The running back said his plan is to finish his degree requirements next summer when he enrolls in online classes.
CINCINNATI -- For the second time in as many weeks Jermaine Gresham's absence headlined one of the Cincinnati Bengals' voluntary organized team activities.

As you'll read here, injuries and absences weren't the only events worth mentioning from Tuesday's practice.

Here is a rundown of seven observations from the open session:

[+] EnlargeDarqueze Dennard
Al Behrman/AP PhotoBengals' first-round pick Darqueze Dennard sees plenty of action on the field during Tuesday's OTAs.
1. Dennard gets work. Rookie cornerback Darqueze Dennard, the Bengals' first-round pick, got his share of action with the first-team defense playing the slot cornerback position early in the practice. He also got his share of snaps at the right cornerback position, playing on the outside with second-teamers such as fellow cornerback Dre Kirkpatrick. If you recall, Kirkpatrick told reporters last month that he hoped the Bengals would draft a cornerback in the first round because he felt that with Leon Hall, Adam Jones and Terence Newman getting up in age, it was time the cornerback group got younger. His hope is that he and Dennard can form a solid tandem for years to come. It's clear the learning still is taking place for Dennard. Coaches were in his ears often, talking to him after many of the first-team plays.

2. Hill and Bernard a tandem? Speaking of duos, the Bengals may already have one at running back with second-year player Giovani Bernard and rookie Jeremy Hill. When the Bengals picked Hill in the second round, it seemed they were committing to making him not only part of their backfield of the long-term future, but also to using him in their immediate plans, as well. It's clear after the first two open OTAs that they are trying to see whether he'll be ready to be used regularly this fall. So far, Hill has gotten his share of hand-offs with the first-team unit alongside Bernard. The two have been in the backfield at the same time, in addition to trading roles as the lone back in single-back sets that get called. It's left veteran BenJarvus Green-Ellis a little bit out of the starting picture. Green-Ellis has gotten his opportunities to work in Cincinnati's running back rotation, one that includes Rex Burkhead and Cedric Peerman, but it's clear Hill and Bernard are trending toward being the top tandem in the Bengals' backfield.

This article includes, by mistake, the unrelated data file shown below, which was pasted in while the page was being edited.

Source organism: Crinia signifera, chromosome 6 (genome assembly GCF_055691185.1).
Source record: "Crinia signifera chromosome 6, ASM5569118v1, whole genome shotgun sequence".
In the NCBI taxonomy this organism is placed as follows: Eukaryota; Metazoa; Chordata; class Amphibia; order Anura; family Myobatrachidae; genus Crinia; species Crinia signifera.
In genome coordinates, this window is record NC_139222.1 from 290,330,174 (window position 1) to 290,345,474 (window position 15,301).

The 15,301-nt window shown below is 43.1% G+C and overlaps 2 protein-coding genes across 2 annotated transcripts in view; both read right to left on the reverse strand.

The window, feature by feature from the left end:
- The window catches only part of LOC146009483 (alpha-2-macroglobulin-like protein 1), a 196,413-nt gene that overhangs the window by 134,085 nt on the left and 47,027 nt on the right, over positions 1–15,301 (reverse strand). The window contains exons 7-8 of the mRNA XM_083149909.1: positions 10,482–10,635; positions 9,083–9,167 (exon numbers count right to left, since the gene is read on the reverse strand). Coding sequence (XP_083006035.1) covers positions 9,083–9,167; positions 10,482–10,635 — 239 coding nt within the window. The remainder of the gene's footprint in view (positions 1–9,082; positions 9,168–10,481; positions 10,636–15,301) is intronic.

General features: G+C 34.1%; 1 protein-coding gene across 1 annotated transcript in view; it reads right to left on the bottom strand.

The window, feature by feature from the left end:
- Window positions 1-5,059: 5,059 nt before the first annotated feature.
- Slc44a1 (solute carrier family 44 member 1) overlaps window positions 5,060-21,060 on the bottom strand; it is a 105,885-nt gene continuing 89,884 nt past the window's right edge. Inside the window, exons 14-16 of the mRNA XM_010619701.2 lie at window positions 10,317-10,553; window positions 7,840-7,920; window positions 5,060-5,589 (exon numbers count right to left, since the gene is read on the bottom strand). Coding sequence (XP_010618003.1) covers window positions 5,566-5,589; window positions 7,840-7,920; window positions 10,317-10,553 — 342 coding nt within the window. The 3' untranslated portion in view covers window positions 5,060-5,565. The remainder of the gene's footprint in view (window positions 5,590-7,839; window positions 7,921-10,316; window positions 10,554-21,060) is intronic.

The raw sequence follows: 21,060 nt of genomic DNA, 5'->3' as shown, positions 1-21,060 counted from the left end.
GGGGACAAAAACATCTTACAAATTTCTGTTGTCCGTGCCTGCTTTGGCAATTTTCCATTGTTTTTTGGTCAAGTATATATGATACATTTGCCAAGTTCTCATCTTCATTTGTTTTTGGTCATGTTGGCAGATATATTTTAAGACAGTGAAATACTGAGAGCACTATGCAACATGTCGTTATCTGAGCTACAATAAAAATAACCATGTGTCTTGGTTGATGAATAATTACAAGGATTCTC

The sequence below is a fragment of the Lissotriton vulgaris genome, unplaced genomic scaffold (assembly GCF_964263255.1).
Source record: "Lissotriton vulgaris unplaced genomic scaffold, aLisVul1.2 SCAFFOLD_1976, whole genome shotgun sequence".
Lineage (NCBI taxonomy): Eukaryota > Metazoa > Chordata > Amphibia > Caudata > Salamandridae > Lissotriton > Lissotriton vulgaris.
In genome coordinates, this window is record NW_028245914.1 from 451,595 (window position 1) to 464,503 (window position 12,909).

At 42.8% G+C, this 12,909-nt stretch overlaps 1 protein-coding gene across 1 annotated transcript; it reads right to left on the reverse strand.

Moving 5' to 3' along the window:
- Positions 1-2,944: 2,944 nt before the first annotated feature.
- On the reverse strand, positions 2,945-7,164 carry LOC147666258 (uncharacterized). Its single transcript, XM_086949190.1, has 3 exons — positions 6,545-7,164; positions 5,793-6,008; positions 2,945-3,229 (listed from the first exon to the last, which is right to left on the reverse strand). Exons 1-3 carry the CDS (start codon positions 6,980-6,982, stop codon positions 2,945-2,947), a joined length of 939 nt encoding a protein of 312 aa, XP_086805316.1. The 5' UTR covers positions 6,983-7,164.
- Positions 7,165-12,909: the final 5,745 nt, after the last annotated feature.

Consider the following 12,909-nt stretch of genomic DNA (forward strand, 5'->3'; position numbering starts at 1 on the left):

3. D-line rotations. Cincinnati's defensive line will get its share of tweaks and looks all throughout this OTA season as Geno Atkins continues rehabbing from an ACL tear. Those rotations include figuring out exactly where the large group of defensive ends will go, and determining which of them will have duties as defensive-tackle pass-rushers in nickel defenses. It appears Carlos Dunlap, the end who had been playing on the left side, might end up getting real action at right end this year. Second-year lineman Margus Hunt likely would take his spot on the left side. Wallace Gilberry could rotate with Hunt at left end, with rookie Will Clarke potentially doing the same with Dunlap on the right side. In nickel situations, Gilberry has fit on the interior of the line often in practices, just as he did at times last season. In truth, though, multiple ends could rotate into playing on the interior. Hunt and Clarke most specifically have backgrounds playing there.

4. Keep a close eye ... on the Bengals' offense this fall. Offensive coordinator Hue Jackson has alluded to them in the past, but don't be surprised if the Bengals incorporate a few trick plays next season. They certainly have the capability with all the playmakers they have, but the added luxury of having a player as versatile as Mohamed Sanu helps. The receiver is a former quarterback who still throws accurate, tight passes. He's also athletic enough to be a threat to run or pass if he gets the ball behind the line of scrimmage. It's quite possible Jackson uses him and others for a host of unique reasons as he starts injecting some life and big-play capability into the Bengals' scheme.

5. Slow movers. Jackson was none too pleased once during practice when he shouted to players about breaking the huddle too slowly. This is only worth mentioning because tempo and pacing are two things he and others have harped on all offseason as Cincinnati's offense gets tweaked. Jackson wants the Bengals to break their huddles quickly so they can get to the line, dissect the defense, make any changes, and get the ball snapped early in the play clock. In that sense, it's not a true no-huddle, but it will operate at a pace that requires the play to come in quickly from the sideline and relayed even faster. Jackson hopes to limit the amount of times he has to call out a slow-moving huddle.